American Alpine Jounrna and Accidents in North American Climbing

Asia, Nepal, Mustang Region, Damodar Himal, Chhiv Himal (6,650m), First Ascent; Saribung (6,328m), Second Ascent, New Route

  • Climbs And Expeditions
  • Climb Year:
  • Publication Year: 2005

Chhiv Himal (6,650m), first ascent; Saribung (6,328m), second ascent, new route. Four members of the Japanese Alpine Club, Student Section, made the first ascent of Chhiv Himal (6,650m) on September 18, 2004. On the following day, all five members of the expedition reached the summit of Saribung (6,328m) via a new route; it was the second ascent of the peak.

The Kingdom of Mustang is a frontier region that well preserves an old form of Tibetan Buddhist culture. The Damodar mountain group is located in the eastern part of Mustang. At Ghami, our caravan shifted away from the main route, instead heading toward the east, following a tributary of the Kali Gandaki. After crossing three passes over 5,000m, the magnificent Damodar Himal appeared. It had been a nine-day trek from Jomson (including one rest day).

With Khumjungar Himal (6,759m) as the main peak, the group of mountains encircles the Namta Khola glacier in a horseshoe formation. One wing of the mountains heads in a northeast direction toward the border with Tibet. The newly opened Chhiv Himal (6,650m) is an independent (and previously unclimbed) peak located in the southeast area of Khumjungar Himal.

The expedition was comprised of team leader, Takeshi Wada (23), Chiba University Alpine Club. Deputy-Leader: Takeo Yoshinaga (23), Waseda University Alpine Club. Team Members: Kenichiro Kato (23), Rikkio University Alpine Club; Yuko Shibata (22), Gakushuin University Alpine Club; Mitsuhiro Kosei (19), Waseda University Alpine Club. The ascent was planned and executed with no assistance from climbing Sherpas.

On September 8, we set up the Base Camp (5,250m) at the end of the glacier that flows northeastward from the foot of Chhiv Himal. We made Camp 1 at 5,650m, on September 11. To reach C2 from C1 it is necessary to cross the glacier, which is about 1km wide at the crossing point. The whole glacier field was filled with seracs, some of which were 20m tall. As the sun rises, the bottom part of Pk 6,225m became dangerous because of the frequency of falling rock from the ridge. In addition, the snow plateau that leads to the west face of Saribung was potentially dangerous with hidden crevasses. Therefore, we made Camp 2 on the col (6,170m) between Chhiv Himal and Saribung, on September 15.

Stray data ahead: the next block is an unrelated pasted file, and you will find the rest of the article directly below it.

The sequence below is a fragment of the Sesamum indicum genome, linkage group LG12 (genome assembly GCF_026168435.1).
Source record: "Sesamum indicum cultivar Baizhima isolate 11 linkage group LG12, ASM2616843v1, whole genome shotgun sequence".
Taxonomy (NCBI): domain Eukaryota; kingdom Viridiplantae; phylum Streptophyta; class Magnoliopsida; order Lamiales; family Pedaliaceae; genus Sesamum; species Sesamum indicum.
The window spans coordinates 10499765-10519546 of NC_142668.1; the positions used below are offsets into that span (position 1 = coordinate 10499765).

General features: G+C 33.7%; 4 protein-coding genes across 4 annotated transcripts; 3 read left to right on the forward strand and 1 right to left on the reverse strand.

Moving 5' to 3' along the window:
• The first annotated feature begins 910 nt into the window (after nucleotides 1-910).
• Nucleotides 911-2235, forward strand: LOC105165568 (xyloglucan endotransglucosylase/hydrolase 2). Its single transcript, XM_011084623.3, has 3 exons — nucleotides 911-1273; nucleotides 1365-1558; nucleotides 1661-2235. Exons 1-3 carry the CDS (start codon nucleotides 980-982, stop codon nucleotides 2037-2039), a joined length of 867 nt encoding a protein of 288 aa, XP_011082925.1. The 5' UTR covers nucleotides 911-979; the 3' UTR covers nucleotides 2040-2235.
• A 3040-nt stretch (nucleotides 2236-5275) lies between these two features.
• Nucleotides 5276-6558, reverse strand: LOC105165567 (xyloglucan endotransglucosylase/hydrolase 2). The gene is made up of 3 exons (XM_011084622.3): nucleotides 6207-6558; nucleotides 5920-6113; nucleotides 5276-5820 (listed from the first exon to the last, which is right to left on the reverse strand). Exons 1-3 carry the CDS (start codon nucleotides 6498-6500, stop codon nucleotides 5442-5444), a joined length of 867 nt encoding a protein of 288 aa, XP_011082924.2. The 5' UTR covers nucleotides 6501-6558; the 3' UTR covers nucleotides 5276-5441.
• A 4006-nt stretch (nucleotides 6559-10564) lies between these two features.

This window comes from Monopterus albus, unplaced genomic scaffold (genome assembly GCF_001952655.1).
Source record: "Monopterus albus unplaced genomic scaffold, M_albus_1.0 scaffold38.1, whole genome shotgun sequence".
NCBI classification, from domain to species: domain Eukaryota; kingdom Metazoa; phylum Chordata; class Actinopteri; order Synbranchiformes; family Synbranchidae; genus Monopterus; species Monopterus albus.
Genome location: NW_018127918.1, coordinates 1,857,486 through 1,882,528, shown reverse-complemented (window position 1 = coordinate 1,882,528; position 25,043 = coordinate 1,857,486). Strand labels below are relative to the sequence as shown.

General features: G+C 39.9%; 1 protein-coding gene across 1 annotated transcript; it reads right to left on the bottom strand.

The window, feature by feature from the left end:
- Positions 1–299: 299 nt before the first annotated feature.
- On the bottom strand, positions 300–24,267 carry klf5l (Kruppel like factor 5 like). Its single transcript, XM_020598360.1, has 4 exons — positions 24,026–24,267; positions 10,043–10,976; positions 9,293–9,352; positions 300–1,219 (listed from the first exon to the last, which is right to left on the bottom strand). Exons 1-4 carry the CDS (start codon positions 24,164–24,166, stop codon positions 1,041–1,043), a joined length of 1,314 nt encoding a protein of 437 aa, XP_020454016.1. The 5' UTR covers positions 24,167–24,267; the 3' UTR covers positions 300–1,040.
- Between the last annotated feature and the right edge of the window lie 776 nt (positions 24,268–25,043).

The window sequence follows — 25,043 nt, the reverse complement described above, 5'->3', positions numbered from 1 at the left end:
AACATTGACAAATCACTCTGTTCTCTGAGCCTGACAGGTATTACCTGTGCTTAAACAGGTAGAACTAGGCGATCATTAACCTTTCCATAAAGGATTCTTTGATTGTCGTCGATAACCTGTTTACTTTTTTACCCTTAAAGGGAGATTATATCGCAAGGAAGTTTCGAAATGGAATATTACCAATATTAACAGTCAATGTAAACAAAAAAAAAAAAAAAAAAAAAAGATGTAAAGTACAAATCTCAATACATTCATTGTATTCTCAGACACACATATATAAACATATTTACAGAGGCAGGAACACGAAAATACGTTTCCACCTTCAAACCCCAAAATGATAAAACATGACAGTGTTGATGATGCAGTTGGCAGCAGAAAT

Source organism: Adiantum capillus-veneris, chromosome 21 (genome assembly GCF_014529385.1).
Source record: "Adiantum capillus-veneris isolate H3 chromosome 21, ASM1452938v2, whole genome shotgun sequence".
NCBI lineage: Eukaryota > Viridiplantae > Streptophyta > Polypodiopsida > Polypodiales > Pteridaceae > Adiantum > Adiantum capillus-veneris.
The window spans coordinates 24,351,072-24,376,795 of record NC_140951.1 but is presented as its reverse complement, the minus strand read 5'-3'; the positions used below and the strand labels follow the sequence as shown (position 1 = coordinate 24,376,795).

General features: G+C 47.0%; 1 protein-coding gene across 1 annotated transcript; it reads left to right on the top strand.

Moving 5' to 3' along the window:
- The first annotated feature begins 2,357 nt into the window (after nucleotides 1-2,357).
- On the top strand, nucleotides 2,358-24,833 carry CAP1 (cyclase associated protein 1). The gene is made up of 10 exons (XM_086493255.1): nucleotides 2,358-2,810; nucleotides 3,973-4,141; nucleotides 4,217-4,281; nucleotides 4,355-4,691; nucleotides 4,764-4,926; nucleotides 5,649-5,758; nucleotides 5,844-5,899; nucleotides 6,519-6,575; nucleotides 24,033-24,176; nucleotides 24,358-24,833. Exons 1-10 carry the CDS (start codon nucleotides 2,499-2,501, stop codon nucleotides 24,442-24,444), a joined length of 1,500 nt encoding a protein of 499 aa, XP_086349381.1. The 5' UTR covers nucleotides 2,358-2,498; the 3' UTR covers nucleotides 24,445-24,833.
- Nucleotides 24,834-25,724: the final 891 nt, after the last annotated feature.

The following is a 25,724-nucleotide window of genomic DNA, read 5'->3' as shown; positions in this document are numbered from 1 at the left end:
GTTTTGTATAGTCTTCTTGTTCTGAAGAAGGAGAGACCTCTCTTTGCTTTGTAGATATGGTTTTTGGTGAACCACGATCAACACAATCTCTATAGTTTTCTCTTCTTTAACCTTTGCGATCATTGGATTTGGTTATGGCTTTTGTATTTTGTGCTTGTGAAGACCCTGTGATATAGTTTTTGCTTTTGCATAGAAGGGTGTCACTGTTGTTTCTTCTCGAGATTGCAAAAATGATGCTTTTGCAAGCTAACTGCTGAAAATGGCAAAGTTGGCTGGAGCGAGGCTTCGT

The northwest face of Chhiv Himal is shrouded with snow due to the strong wind, while its eastward side is rocky. Our route was on the ridge that came down northeastward from the peak. It continued for three roped pitches to a four-pitch 60° snow wall. On top of the wall the ridge became flat and continued to the summit. At this point (6,450m), we returned to C2. On September 17 all five team members started from C2. We continued along the gentle upper ridge, which became knife-edged and developed a cornice. At a 6,610m top, with almost all our snow pickets and fixed ropes used and the weather becoming worse, we returned to C2.

On September 18 four team members retrieved some of the fixed ropes for use on the final ridge to the summit. From 6,610m the party carefully followed the knife-edged ridge of snow, which was sometimes elusive in a whiteout. At 13:15 four team members reached the broad snow stance of the summit: the first ascent of Chhiv Himal. We had fixed approximately 850 meters of rope.

On September 19 all five team members left C2 to the summit of Saribung along the south [west] ridge. As the south face of Saribung is fortified by rock walls and several crevasses, we proceeded carefully, fixing seven pitches of rope. At 12:30 all five team members had made the second ascent of the peak, via a new route. The first ascent of Saribung was made by Americans Jim Frush and Peter Ackroyd in 2003.

Kenichiro Kato, Rikkio University Alpine Club

*Adapted from Japanese Alpine News, Tamotsu Nakamura, Editor

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